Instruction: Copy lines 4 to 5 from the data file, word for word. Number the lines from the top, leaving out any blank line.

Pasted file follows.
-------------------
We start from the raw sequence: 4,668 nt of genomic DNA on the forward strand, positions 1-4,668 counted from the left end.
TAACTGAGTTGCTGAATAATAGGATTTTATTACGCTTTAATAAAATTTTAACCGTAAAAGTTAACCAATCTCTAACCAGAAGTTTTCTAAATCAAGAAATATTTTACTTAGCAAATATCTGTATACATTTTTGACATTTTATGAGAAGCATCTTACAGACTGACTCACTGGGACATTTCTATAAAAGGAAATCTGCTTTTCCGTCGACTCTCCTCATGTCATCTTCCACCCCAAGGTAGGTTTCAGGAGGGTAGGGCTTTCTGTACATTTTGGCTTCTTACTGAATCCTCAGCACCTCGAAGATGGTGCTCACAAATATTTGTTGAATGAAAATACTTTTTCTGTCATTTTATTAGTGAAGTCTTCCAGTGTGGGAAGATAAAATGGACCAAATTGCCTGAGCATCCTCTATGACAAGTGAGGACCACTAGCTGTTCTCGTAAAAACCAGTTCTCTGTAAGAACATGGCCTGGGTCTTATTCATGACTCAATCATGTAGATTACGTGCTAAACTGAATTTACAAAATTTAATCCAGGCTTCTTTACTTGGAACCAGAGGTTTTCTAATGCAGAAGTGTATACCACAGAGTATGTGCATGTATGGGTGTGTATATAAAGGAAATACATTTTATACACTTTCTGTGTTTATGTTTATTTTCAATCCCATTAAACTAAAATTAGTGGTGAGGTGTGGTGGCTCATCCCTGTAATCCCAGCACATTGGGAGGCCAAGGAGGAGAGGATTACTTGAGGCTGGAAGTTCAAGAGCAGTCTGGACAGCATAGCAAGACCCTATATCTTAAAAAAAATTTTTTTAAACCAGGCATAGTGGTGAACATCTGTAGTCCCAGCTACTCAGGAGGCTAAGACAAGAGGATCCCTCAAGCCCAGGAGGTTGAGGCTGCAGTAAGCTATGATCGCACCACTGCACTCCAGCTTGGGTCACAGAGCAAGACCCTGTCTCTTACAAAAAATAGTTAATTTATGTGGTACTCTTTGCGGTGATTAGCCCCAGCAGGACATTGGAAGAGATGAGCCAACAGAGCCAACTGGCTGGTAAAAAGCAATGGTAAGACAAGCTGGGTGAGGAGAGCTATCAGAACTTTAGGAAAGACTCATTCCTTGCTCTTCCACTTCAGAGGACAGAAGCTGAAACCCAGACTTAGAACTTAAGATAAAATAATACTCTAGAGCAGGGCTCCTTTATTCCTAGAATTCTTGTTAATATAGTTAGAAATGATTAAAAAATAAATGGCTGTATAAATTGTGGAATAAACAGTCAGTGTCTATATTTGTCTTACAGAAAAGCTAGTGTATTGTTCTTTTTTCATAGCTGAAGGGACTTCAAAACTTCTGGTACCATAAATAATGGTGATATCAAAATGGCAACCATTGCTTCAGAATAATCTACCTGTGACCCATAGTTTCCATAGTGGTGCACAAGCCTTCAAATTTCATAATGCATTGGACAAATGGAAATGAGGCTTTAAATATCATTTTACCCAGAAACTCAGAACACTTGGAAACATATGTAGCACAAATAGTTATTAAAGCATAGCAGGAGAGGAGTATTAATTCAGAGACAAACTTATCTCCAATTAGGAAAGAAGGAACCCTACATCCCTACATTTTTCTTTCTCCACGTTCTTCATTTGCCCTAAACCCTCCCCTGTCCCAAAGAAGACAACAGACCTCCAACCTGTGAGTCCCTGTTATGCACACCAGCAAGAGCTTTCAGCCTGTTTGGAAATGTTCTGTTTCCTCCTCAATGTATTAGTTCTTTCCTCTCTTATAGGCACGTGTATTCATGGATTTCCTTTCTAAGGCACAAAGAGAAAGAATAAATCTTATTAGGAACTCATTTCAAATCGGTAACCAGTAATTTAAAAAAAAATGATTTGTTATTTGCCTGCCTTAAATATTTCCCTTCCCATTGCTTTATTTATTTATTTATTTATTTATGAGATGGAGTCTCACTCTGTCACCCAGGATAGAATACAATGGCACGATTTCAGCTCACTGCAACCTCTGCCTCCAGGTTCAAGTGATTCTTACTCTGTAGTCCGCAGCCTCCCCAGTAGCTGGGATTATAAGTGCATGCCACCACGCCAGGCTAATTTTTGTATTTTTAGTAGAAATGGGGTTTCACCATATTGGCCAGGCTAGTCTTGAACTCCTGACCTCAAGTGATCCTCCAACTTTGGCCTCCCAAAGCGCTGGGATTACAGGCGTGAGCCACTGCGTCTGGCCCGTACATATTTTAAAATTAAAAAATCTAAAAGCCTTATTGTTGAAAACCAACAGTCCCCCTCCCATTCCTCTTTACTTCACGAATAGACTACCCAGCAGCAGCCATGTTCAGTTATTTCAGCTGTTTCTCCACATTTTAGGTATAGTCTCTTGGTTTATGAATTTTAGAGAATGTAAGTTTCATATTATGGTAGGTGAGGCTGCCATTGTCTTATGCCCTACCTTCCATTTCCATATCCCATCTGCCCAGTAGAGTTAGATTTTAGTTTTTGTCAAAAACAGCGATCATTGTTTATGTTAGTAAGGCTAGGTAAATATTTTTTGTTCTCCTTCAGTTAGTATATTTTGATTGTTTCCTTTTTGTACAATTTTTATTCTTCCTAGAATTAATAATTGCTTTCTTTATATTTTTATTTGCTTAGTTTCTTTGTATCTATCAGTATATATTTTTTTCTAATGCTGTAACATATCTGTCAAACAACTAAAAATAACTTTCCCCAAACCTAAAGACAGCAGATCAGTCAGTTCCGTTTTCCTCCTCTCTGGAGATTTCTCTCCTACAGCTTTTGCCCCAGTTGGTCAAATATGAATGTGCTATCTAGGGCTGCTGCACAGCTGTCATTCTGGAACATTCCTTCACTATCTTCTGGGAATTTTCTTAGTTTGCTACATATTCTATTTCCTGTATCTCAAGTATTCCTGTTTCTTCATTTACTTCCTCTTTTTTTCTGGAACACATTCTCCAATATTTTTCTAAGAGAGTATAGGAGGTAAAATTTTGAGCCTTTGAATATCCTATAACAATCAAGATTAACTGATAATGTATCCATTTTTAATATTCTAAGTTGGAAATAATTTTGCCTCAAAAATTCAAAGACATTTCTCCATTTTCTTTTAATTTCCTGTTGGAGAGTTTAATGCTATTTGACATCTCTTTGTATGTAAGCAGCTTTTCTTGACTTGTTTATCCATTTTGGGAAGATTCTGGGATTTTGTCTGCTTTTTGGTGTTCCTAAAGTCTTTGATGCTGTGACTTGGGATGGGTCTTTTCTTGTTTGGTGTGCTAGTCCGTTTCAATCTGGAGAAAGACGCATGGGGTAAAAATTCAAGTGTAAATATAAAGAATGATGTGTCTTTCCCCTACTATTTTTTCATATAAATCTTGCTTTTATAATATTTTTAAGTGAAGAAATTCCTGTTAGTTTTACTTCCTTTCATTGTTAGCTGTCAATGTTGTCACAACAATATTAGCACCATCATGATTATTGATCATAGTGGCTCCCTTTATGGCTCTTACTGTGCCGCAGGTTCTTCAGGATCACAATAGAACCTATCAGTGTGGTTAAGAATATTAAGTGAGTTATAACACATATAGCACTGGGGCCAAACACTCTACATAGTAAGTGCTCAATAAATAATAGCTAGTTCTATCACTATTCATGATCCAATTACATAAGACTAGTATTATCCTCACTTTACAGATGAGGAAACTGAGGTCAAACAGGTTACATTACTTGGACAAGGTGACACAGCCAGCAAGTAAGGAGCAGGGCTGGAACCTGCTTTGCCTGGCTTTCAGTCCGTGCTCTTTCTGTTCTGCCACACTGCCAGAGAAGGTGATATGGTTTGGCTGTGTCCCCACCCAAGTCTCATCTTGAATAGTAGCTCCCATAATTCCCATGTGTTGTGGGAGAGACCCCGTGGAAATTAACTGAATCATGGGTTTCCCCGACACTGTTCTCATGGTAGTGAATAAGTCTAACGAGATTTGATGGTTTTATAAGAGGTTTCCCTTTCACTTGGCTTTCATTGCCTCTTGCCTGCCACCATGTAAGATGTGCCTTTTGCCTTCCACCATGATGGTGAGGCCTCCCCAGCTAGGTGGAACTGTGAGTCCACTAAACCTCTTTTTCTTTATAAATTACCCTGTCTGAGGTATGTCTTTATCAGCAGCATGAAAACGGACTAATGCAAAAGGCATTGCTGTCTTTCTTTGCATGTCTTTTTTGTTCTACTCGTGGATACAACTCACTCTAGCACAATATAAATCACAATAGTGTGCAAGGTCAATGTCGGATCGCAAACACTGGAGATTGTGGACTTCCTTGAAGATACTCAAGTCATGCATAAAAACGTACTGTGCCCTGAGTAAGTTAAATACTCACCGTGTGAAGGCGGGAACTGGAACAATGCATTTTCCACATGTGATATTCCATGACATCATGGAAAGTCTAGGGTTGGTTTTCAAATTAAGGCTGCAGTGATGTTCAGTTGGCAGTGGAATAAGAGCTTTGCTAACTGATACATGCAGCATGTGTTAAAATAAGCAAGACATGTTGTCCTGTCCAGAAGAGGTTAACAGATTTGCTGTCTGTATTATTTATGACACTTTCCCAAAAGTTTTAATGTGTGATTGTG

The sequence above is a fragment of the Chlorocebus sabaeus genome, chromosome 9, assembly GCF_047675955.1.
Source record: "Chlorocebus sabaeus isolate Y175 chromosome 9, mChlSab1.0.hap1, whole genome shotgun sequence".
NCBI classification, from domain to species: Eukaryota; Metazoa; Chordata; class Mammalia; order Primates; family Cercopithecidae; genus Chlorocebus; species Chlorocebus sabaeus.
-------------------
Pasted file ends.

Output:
Source record: "Chlorocebus sabaeus isolate Y175 chromosome 9, mChlSab1.0.hap1, whole genome shotgun sequence".
NCBI classification, from domain to species: Eukaryota; Metazoa; Chordata; class Mammalia; order Primates; family Cercopithecidae; genus Chlorocebus; species Chlorocebus sabaeus.